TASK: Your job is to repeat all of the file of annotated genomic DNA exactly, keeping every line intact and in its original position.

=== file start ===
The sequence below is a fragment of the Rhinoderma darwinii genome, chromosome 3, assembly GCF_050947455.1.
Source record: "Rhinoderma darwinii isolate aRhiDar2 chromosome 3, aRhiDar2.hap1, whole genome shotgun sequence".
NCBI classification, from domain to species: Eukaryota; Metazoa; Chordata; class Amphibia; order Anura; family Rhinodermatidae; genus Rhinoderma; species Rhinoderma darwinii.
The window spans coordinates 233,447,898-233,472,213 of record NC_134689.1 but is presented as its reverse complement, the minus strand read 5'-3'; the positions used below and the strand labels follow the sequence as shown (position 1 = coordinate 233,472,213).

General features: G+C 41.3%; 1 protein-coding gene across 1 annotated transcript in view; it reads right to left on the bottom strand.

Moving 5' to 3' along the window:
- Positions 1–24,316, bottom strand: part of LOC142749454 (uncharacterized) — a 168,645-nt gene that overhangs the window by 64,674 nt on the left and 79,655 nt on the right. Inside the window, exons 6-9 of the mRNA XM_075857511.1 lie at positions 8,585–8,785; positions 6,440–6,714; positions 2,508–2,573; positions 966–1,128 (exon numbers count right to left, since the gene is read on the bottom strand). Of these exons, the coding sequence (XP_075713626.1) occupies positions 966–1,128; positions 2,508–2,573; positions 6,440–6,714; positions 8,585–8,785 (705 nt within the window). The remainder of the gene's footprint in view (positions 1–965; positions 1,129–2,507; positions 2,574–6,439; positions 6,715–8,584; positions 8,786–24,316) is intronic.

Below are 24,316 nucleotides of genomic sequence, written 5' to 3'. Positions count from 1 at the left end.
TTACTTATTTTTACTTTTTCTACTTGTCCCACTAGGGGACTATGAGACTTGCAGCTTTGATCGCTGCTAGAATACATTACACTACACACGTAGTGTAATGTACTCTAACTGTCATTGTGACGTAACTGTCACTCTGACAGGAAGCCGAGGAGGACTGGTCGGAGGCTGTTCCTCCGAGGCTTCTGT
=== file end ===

The sequence below is a fragment of the Rhinoderma darwinii genome, chromosome 3, assembly GCF_050947455.1.
Source record: "Rhinoderma darwinii isolate aRhiDar2 chromosome 3, aRhiDar2.hap1, whole genome shotgun sequence".
NCBI classification, from domain to species: Eukaryota; Metazoa; Chordata; class Amphibia; order Anura; family Rhinodermatidae; genus Rhinoderma; species Rhinoderma darwinii.
The window spans coordinates 233,447,898-233,472,213 of record NC_134689.1 but is presented as its reverse complement, the minus strand read 5'-3'; the positions used below and the strand labels follow the sequence as shown (position 1 = coordinate 233,472,213).

General features: G+C 41.3%; 1 protein-coding gene across 1 annotated transcript in view; it reads right to left on the bottom strand.

Moving 5' to 3' along the window:
- Positions 1–24,316, bottom strand: part of LOC142749454 (uncharacterized) — a 168,645-nt gene that overhangs the window by 64,674 nt on the left and 79,655 nt on the right. Inside the window, exons 6-9 of the mRNA XM_075857511.1 lie at positions 8,585–8,785; positions 6,440–6,714; positions 2,508–2,573; positions 966–1,128 (exon numbers count right to left, since the gene is read on the bottom strand). Of these exons, the coding sequence (XP_075713626.1) occupies positions 966–1,128; positions 2,508–2,573; positions 6,440–6,714; positions 8,585–8,785 (705 nt within the window). The remainder of the gene's footprint in view (positions 1–965; positions 1,129–2,507; positions 2,574–6,439; positions 6,715–8,584; positions 8,786–24,316) is intronic.

Below are 24,316 nucleotides of genomic sequence, written 5' to 3'. Positions count from 1 at the left end.
TTACTTATTTTTACTTTTTCTACTTGTCCCACTAGGGGACTATGAGACTTGCAGCTTTGATCGCTGCTAGAATACATTACACTACACACGTAGTGTAATGTACTCTAACTGTCATTGTGACGTAACTGTCACTCTGACAGGAAGCCGAGGAGGACTGGTCGGAGGCTGTTCCTCCGAGGCTTCTGT